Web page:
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Series: Dissertation Defense

The talk consists of two parts.The first part is devoted to results in Discrepancy Theory. We consider geometric discrepancy in higher dimensions (d > 2) and obtain estimates in Exponential Orlicz Spaces. We establish a series of dichotomy-type results for the discrepancy function which state that if the $L^1$ norm of the discrepancy function is too small (smaller than the conjectural bound), then the discrepancy function has to be very large in some other function space.The second part of the thesis is devoted to results in Additive Combinatorics. For a set with small doubling an order-preserving Freiman 2-isomorphism is constructed which maps the set to a dense subset of an interval. We also present several applications.

Series: Dissertation Defense

We say that a cover of surfaces S-> X has the Birman--Hilden property if the subgroup of the mapping class group of X consisting of mapping classes that have representatives that lift to S embeds in the mapping class group of S modulo the group of deck transformations. We identify one necessary condition and one sufficient condition for when a cover has this property. We give new explicit examples of irregular branched covers that do not satisfy the necessary condition as well as explicit covers that satisfy the sufficient condition. Our criteria are conditions on simple closed curves, and our proofs use the combinatorial topology of curves on surfaces.

Series: Dissertation Defense

Series: Dissertation Defense

Advisor: Dr. Matthew Baker

We study various binomial and monomial ideals related to the theory of
divisors, orientations, and matroids on graphs. We use ideas from potential
theory on graphs and from the theory of Delaunay decompositions for lattices
to describe minimal polyhedral cellular free resolutions for these ideals.
We will show that the resolutions of all these ideals are closely related
and that their Betti tables coincide. As corollaries we give conceptual
proofs of conjectures and questions posed by Postnikov and Shapiro, by
Manjunath and Sturmfels, and by Perkinson, Perlman, and Wilmes. Various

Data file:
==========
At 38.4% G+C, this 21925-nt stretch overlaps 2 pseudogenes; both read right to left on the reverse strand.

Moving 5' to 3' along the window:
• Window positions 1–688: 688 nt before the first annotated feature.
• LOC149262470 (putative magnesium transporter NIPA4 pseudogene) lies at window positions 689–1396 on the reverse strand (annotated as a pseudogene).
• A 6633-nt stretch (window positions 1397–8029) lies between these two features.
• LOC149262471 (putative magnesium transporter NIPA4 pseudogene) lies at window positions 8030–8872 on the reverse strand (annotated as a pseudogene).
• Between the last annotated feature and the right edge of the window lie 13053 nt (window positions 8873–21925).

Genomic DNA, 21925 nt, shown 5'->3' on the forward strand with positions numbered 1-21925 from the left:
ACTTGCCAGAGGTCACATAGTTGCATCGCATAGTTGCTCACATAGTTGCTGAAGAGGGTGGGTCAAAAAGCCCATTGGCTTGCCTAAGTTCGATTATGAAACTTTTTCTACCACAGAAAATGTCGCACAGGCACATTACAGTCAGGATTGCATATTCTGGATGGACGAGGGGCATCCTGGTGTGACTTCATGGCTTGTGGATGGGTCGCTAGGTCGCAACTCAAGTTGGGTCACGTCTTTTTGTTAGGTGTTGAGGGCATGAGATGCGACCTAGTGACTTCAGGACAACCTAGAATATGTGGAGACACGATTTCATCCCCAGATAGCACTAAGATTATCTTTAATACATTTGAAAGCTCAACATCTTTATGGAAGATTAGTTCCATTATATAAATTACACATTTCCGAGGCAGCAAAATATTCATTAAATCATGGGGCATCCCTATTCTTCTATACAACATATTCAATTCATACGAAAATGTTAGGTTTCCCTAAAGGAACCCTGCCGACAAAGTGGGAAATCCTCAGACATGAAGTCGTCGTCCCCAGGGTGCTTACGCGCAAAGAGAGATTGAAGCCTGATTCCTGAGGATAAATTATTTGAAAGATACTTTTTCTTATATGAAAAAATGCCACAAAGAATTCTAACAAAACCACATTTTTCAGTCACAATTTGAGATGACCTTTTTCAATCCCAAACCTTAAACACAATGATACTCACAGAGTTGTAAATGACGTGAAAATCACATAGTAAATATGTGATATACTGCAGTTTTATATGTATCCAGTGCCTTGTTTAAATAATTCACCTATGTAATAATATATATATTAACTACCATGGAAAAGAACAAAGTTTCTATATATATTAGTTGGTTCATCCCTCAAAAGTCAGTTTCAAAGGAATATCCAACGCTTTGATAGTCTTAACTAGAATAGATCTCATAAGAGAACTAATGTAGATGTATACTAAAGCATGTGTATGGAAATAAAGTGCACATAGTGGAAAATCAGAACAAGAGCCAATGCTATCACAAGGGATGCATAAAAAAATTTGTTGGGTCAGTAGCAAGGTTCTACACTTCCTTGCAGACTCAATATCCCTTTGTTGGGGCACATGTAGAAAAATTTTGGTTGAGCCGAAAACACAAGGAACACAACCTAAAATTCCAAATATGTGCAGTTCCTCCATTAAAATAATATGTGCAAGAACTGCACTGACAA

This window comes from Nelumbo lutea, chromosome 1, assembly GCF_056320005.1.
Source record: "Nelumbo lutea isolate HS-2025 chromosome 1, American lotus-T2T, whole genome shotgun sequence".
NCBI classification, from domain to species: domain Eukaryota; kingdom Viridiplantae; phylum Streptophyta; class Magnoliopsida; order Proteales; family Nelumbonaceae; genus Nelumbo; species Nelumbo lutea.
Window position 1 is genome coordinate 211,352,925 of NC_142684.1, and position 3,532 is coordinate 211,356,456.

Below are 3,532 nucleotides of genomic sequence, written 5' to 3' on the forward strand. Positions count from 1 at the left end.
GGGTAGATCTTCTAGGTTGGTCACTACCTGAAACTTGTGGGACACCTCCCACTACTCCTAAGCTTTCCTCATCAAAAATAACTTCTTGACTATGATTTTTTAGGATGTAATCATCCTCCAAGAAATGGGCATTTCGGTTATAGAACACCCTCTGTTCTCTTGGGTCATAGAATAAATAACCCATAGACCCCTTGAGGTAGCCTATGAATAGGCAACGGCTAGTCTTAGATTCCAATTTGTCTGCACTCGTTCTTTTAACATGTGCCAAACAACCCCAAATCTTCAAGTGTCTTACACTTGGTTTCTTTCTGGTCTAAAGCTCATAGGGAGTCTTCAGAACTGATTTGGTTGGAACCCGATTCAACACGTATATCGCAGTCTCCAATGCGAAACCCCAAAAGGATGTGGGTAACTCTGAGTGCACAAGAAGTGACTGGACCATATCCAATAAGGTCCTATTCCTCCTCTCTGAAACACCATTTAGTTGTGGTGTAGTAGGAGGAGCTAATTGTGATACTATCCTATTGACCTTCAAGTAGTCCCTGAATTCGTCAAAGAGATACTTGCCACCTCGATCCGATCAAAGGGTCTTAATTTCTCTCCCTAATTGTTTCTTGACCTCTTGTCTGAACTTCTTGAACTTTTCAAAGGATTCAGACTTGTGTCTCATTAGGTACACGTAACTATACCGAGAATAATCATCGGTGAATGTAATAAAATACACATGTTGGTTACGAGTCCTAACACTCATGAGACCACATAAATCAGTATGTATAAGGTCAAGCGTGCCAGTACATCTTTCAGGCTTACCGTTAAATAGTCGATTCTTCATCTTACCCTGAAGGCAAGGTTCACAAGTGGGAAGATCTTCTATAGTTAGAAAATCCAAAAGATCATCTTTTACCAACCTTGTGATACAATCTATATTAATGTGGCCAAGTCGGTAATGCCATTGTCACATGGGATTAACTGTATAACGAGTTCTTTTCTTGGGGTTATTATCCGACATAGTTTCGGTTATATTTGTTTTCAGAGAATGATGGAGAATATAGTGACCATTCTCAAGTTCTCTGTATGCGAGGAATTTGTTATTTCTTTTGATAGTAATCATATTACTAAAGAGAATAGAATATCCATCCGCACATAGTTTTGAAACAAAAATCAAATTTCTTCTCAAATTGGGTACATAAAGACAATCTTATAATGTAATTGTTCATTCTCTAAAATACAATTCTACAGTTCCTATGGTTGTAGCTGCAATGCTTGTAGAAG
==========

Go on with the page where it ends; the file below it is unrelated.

other results related in the theory of chip-firing games on graphs --
including Merino's proof of Biggs' conjecture and Baker-Shokrieh's
characterization of reduced divisors in terms of potential theory -- also
follow immediately from our general techniques and results.

Series: Dissertation Defense

Series: Dissertation Defense

Series: Dissertation Defense

Series: Dissertation Defense

Series: Dissertation Defense

Series: Dissertation Defense

This work studies two topics in sequence analysis. In the first part, we
investigate the large deviations of the shape of the random RSK Young
diagrams, associated with a random word of size n whose letters are
independently drawn from an alphabet of size m=m(n). When the letters are
drawn uniformly and when both n and m converge together to infinity, m
not growing too fast with respect to n, the large deviations of the shape
of the Young diagrams are shown to be the same as that of the spectrum of
the traceless GUE. Since the length of the top row of the Young diagrams is
the length of the longest (weakly) increasing subsequence of the random
word, the corresponding large deviations follow. When the letters are drawn
with non-uniform probability, a control of both highest probabilities will
ensure that the length of the top row of the diagrams satisfies a large
deviation principle. In either case, speeds and rate functions are
identified. To complete this first part, non-asymptotic concentration bounds
for the length of the top row of the diagrams are obtained.
In the second part, we investigate the order of the r-th, 1\le r <
+\infty, central moment of the length of the longest common subsequence of
two independent random words of size n whose letters are identically
distributed and independently drawn from a finite alphabet. When all but one
of the letters are drawn with small probabilities, which depend on the size
of the alphabet, the r-th central moment is shown to be of order
n^{r/2}. In particular, when r=2, the order of the variance is linear.